Scott and I saw this musical at City Center on 6/25. It has music and lyrics by William Finn and a book by Finn and James Lapine. Scott is a big Finn fan - - he wrote *Falsettos*, *The 25th Annual Putnam County Spelling Bee*, other shows. He an acidic yet tender middle aged gay man, a type that speaks directly to both of us! Lapine is best known for writing the books for Sondheim’s *Sunday in the Park with George* and *Passion*. The show originally played off Broadway in 1998 - - it only ran for five months, but developed a cult following through the recording.
It appeared to be sold out, and the audience had the infectious buzz of people who are amped up for a great night at the theatre. And the show totally delivered, it was funny and touching and so beautiful. It’s the story of a young songwriter with ambitions to do a Broadway musical, but is toiling away writing songs for a children’s TV show. Out of the blue, he is rushed to the hospital with a bleed from an arteriovenous malformation in his brain. He has surgery and begins his recovery, sicker but wiser.
Jonathan Groff played the lead, and was so marvelous. The show reminded me of *Company*: they both feature an emotionally distant young man in the lead, who ends the show ready to open up his heart to the people in his life. Both shows are also real ensemble shows - - the leading man is the central character, but in some ways it’s the other people who are more interesting. Groff gave a lovely performance. He has a few pop mannerisms in his singing that annoyed me, but he didn’t do them so often that it drove me crazy. I definitely want to see him in more shows, he’s a genuine Broadway leading man. He’s handsome and has a fabulous head of hair.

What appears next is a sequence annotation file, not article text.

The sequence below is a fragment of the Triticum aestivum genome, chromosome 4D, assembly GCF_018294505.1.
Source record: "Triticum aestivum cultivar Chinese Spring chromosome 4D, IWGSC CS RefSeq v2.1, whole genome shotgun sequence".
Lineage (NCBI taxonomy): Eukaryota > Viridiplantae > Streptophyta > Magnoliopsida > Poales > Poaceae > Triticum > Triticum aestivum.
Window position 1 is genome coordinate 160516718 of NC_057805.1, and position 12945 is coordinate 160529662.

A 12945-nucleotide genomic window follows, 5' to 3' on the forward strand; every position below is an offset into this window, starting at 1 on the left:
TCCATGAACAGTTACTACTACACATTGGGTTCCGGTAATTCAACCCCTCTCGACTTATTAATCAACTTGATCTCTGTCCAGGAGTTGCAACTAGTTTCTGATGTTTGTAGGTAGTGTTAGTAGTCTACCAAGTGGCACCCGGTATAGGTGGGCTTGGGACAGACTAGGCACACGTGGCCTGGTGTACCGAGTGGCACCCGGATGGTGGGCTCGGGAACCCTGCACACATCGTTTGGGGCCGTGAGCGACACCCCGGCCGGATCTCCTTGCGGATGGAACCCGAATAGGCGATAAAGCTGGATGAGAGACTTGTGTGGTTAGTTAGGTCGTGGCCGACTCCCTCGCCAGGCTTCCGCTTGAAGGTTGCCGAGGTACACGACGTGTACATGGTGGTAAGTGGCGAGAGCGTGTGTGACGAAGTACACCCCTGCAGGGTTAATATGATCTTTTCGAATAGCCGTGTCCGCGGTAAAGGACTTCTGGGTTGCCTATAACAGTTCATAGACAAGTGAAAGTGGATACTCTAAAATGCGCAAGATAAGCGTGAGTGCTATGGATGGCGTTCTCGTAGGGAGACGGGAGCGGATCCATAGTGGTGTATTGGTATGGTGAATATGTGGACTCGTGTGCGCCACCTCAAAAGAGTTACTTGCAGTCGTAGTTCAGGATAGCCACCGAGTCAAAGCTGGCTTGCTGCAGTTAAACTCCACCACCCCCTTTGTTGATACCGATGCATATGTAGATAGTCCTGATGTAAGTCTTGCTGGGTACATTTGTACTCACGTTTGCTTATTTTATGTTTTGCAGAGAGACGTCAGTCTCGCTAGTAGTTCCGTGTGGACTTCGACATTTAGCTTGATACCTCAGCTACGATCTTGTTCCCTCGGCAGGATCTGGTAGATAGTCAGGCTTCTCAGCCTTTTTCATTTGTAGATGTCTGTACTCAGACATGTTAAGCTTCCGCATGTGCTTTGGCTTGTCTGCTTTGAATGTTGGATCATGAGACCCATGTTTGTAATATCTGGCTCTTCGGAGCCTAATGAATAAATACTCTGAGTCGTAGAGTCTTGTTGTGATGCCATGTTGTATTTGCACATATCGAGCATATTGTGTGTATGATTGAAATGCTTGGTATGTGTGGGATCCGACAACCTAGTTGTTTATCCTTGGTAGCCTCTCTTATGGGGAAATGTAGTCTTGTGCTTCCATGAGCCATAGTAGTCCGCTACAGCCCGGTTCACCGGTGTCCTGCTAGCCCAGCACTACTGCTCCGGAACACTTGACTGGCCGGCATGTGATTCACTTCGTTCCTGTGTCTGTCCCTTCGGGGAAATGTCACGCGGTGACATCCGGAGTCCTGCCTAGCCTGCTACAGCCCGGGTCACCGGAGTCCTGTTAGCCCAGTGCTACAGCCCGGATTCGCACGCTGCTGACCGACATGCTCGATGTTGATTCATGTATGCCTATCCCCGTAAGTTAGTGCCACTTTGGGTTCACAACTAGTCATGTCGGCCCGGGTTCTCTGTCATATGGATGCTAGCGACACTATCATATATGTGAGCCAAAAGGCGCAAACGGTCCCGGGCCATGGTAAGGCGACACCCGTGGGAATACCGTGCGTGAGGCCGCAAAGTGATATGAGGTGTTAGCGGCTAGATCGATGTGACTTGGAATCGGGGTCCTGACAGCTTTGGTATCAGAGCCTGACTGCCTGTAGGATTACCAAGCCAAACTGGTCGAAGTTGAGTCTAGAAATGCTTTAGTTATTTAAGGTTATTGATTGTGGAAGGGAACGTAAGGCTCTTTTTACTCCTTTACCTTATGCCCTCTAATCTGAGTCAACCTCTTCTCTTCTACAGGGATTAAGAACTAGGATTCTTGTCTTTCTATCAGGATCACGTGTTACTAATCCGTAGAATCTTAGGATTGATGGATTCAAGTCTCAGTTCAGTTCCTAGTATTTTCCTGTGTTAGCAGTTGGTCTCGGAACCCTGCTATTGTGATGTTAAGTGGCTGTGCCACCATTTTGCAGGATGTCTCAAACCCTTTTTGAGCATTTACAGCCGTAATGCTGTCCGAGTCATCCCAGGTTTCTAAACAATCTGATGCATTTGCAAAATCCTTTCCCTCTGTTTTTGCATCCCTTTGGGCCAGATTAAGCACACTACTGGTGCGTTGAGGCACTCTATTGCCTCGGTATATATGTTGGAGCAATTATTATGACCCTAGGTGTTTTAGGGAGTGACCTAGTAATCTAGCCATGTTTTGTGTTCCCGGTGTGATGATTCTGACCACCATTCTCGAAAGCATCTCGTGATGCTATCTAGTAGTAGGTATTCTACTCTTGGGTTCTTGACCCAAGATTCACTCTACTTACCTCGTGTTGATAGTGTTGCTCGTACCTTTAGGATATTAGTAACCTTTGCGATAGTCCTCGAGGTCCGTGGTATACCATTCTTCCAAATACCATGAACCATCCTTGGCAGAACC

Ana Gastyer played his mother, and she was tremendous. It’s a larger than life role, and she’s a larger than life performer. She has two steamroller songs and one tender song, and she delivered on all three. Aaron Lazar played the lead’s boyfriend - - he has the best song in the show, “I’d rather be sailing”, and sang it beautifully. He has a warm, charming presence and did the best possible job in a somewhat two-dimensional role. He wisely chose not to try and make something more of it than was there.
Two high points of the show, for me, were a couple of extended a cappella segments for the ensemble - - kudos to Jason Robert Brown for the glorious vocal arrangements.
Scott is a real stage door Jonny, so we hung out at the stage door after the show. We saw most of the supporting cast and wanted to stick it out and wait for Groff. We waited quite a while, but I’m so glad we did - - he couldn’t have been more gracious. He signed everything that was handed to him, took photos with every single person, and displayed endless and seemingly sincere good cheer (maybe he’s just a good actor). Listen to the two days he’s had: this show opened on Wednesday night, and he had another performance the next night, the performance we saw. And that afternoon he had his first rehearsal for *Hamilton* - - he’s playing King George III! I’ve been waffling about seeing that show, this news puts me a bit more in the direction of wanting to see it.
Anyway, Groff made this way through the crowd and finally came to us. He signed Scott’s program, we both fawned for a moment, and he smiled at us quizzically - - the smile was perplexed with a dash of wounded. It clearly said, “You don’t want a selfie with me?”